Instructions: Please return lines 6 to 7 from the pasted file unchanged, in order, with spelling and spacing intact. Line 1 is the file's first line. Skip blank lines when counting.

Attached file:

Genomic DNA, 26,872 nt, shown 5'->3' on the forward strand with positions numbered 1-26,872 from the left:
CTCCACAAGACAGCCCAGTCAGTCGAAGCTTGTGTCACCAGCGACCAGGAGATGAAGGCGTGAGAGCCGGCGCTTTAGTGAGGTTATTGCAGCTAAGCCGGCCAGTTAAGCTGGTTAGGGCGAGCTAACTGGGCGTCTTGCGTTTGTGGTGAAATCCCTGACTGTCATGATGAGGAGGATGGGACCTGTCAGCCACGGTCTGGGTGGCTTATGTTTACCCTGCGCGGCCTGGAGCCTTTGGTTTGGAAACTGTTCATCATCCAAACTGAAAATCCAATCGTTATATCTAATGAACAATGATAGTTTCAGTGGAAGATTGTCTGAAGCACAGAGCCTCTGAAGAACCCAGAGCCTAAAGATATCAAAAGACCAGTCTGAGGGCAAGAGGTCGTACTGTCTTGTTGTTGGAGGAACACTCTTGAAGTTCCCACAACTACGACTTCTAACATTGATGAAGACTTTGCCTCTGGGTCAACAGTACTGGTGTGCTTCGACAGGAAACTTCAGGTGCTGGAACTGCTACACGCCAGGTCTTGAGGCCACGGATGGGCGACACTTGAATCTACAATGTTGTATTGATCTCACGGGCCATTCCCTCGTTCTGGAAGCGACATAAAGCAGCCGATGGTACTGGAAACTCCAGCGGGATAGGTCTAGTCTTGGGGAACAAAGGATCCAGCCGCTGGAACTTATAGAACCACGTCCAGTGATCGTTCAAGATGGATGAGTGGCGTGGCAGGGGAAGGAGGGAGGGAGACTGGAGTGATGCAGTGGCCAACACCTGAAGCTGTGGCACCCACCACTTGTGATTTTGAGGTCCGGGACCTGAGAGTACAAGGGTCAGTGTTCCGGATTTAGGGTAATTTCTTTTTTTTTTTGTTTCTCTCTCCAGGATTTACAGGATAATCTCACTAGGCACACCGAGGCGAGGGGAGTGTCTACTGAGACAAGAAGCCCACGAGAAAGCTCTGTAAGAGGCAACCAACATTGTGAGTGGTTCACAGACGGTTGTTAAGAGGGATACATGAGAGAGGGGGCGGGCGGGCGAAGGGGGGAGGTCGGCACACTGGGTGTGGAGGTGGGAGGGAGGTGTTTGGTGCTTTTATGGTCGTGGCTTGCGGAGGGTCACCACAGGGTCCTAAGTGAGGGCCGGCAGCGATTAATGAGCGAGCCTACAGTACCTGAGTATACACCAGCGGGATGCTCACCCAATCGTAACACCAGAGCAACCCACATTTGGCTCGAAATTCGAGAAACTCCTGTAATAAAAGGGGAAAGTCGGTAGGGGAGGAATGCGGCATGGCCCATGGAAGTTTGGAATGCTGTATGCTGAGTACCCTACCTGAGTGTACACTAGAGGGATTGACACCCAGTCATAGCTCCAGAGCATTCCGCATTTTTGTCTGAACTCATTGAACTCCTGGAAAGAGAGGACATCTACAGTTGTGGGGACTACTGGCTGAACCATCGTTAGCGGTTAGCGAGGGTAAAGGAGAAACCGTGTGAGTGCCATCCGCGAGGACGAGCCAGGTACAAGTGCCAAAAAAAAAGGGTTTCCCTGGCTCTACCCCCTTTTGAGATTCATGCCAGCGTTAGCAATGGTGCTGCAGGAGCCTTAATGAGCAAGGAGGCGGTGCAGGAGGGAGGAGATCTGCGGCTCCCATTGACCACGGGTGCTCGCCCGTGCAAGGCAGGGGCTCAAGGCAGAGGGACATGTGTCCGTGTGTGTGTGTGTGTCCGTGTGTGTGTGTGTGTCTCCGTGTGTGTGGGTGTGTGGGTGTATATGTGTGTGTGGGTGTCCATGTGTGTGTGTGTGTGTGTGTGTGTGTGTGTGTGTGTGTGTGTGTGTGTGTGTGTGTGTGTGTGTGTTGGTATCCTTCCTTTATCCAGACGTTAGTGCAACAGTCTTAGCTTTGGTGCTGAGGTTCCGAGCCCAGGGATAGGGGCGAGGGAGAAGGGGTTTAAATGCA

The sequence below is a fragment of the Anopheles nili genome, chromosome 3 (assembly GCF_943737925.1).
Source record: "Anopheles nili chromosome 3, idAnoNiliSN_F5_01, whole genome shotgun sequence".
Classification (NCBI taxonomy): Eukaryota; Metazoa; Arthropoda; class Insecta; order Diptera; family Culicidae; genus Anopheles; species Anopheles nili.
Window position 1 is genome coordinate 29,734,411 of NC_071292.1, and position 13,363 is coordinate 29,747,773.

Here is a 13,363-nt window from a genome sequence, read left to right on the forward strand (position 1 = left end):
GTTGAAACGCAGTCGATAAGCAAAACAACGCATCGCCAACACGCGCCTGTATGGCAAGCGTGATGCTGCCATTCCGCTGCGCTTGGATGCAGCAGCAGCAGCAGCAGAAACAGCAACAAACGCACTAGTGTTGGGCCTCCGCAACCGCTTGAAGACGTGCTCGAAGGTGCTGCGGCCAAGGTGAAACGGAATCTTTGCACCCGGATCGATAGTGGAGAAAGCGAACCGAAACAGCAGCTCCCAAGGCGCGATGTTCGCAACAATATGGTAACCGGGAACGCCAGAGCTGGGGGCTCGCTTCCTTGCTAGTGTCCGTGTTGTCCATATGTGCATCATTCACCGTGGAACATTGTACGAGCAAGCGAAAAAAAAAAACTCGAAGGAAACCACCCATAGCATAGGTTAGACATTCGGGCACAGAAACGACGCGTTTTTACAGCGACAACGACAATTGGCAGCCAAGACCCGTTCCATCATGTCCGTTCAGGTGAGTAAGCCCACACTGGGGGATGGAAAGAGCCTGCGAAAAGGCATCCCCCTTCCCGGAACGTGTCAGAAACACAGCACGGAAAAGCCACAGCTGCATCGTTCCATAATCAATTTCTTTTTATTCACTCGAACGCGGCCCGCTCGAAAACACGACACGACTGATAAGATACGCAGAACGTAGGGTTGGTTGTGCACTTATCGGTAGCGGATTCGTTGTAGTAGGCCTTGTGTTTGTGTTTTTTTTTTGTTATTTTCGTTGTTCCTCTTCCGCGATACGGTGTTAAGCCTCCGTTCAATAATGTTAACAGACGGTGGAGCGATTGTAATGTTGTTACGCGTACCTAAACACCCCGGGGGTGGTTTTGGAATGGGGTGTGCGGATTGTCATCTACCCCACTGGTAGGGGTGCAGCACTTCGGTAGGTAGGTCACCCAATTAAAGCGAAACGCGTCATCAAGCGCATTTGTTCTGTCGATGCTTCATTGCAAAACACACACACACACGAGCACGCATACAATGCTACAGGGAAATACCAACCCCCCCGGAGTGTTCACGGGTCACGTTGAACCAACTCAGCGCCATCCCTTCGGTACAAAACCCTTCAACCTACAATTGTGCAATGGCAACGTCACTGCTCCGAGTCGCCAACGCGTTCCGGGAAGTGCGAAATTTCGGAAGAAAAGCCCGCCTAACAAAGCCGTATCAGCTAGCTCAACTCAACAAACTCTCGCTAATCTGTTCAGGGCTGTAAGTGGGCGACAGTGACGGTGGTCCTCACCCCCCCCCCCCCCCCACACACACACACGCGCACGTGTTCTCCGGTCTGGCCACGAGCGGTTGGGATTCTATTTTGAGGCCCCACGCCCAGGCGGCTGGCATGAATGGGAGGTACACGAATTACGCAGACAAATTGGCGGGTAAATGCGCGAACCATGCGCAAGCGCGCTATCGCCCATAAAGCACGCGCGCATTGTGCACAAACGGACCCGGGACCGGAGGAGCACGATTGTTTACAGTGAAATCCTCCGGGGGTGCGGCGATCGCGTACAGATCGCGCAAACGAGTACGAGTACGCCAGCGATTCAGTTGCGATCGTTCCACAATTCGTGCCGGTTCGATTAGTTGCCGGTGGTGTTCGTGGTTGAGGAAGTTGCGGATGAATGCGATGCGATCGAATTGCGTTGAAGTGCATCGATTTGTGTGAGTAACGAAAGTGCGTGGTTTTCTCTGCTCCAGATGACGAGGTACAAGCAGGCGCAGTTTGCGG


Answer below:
Window position 1 is genome coordinate 29,734,411 of NC_071292.1, and position 13,363 is coordinate 29,747,773.

Here is a 13,363-nt window from a genome sequence, read left to right on the forward strand (position 1 = left end):